How important is it to promote Urdu in today's divided context? How has the politics of language affected the popular perception of Urdu?
Urdu has been a victim of politics since its birth. However, I believe all Indians truly interested in experiencing the richness of their culture would instantly fall in love with Urdu. Contrary to the popular belief, Urdu poets have devoted their lives in enriching it with powerful energies from all cultures, customs and creed. My love for Urdu keeps expanding as I discover that it offers extremely poetic, humane, and harmonious ways of celebrating life. That's the reason for its widespread popularity with youth. Young individuals are full of life and prefer a mode of expression that's also brimming with energy and emotions.
How many words are a part of this trilingual dictionary? Do you planning on possibly making it into a printed version?
Rekhta Dictionary currently has over three lakh words. The expansion goes on as we speak, as dictionaries are evolutionary and expansionist projects always in progress. In time, we hope this shall emerge to be the largest and most encyclopaedic resource of Urdu language in print. However, I must say that it will take some time.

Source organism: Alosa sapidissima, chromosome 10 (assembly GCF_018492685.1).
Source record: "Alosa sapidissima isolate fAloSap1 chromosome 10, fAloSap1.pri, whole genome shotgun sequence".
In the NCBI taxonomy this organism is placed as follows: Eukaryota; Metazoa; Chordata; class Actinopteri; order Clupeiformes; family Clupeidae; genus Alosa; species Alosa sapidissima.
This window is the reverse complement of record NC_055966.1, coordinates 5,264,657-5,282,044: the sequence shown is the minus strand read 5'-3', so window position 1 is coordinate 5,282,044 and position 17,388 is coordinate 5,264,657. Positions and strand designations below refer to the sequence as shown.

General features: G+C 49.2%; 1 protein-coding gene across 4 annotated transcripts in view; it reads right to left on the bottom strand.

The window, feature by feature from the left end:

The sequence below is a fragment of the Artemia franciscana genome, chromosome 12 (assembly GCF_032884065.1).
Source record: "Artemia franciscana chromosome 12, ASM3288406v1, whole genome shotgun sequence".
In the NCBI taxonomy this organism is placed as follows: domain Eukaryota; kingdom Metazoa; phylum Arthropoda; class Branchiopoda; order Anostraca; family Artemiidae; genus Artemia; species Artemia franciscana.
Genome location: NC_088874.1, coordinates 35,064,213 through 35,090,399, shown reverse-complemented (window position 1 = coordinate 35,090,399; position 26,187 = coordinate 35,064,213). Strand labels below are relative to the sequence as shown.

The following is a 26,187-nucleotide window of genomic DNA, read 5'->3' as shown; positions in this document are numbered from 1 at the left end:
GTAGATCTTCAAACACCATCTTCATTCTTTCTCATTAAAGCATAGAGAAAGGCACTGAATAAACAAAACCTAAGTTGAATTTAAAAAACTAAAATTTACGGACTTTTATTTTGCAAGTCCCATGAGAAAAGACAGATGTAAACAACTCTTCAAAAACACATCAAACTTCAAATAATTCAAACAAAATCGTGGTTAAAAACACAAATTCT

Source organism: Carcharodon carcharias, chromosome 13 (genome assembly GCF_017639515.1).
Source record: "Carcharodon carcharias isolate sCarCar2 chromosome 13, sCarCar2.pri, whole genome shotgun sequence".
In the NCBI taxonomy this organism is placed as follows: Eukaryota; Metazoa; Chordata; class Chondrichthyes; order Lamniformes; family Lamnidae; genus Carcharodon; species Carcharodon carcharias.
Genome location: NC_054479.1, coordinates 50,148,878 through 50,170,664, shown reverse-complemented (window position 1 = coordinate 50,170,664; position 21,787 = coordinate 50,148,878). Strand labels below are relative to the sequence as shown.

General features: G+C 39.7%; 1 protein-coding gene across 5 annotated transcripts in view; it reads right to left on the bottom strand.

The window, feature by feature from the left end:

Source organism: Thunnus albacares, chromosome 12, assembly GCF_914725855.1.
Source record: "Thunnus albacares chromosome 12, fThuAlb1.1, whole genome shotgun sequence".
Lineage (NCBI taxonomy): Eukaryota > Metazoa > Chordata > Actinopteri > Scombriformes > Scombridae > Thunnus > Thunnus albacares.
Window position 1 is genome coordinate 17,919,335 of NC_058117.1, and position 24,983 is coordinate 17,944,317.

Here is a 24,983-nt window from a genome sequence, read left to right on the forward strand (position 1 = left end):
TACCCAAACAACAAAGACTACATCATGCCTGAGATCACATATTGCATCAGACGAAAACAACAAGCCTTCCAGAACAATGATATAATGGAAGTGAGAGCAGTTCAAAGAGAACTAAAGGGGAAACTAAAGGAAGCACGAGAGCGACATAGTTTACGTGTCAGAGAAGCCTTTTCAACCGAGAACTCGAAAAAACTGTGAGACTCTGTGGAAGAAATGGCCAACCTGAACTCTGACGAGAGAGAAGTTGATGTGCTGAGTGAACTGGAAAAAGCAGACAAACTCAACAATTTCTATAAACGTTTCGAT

Rekhta Foundation's trilingual online dictionary interface for users to learn more about the Urdu language. Photo: Rekhta Foundation
Since it is freely available online, what role do you think such a dictionary can play? And, do you think it will help revive interest in the Urdu language beyond its current learners?
Well, all Indians are, in some way or the other, connected with the Urdu cultural heritage. Courts, markets, film industry, and, so much so, even law enforcement use Urdu words as part of their official and unofficial routine. Therefore, I believe a lot of non-Urdu learning Indians are going to make use of the dictionary and some of them might even spark a genuine relationship with it while doing so. Nearly 15 million Urdu-loving visitors of Rekhta are a testimony of how Urdu has grown beyond in real and virtual realms as a language of love, emotions and companionship.